Before this court, the companies appear to be satisfied with the Court of Appeals' evaluation of the ancillary provisions as they apply to the LLC. However, the companies challenge the Court of Appeals' evaluation of the ancillary provisions in the charging order as they apply to the LPs. They contend that, contrary to the Court of Appeals' analysis, ORS 70.295 does not authorize a trial court to include ancillary provisions in a charging order against a limited partnership in any circumstance.[[4]]

         Before this court, plaintiff argues that the Court of Appeals erred in its analysis of the ancillary provisions in the charging order as applied to both the LLC and the LPs. As to both types of entities, plaintiff criticizes the court's exclusive focus on whether the ancillary orders were authorized by the relevant charging order statutes, and argues that the court should have also considered whether the orders were authorized by other sources of law, including the inherent authority of courts to enforce their own orders. As to the LPs, plaintiff asserts that the court erred in remanding to the trial court to allow it to determine whether the ancillary restrictions on the operations of those entities were required to ensure compliance with the charging order. Plaintiff [362 Or. 310] contends that the remand was inappropriate because it arose in connection with an issue that the companies never raised and that, in any event, was based on an incorrect assumption-that the kind of ancillary orders at issue may only be included if the trial court first makes a specific finding, on the record, that the provisions are necessary under the circumstances.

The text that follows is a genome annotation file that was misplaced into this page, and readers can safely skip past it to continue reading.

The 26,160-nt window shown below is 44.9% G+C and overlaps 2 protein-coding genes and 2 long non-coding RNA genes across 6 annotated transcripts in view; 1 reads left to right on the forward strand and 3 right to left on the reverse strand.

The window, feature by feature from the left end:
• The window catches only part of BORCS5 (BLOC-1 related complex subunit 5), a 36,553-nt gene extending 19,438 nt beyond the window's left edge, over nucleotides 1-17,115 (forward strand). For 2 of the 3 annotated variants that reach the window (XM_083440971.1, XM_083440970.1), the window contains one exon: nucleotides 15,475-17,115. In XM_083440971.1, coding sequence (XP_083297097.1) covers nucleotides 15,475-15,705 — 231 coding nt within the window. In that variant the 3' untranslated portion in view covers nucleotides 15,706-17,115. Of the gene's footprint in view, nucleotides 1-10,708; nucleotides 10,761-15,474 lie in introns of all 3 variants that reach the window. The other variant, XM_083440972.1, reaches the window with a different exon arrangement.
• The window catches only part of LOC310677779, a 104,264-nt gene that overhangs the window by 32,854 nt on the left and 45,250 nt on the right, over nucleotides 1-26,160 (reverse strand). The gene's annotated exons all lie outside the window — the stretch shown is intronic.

Many of the issues that are before us in this case turn on the meaning of two charging order statutes, ORS 70.295 and 63.259, which pertain, respectively, to limited partnerships and limited liability companies. For reasons that will become apparent, those statutes must be considered in the context of the general history and purposes of the charging order remedy, including the history of the uniform acts from which one of the statutes is derived. Before turning to the particular issues of statutory construction that the parties have raised, we set out that contextual material.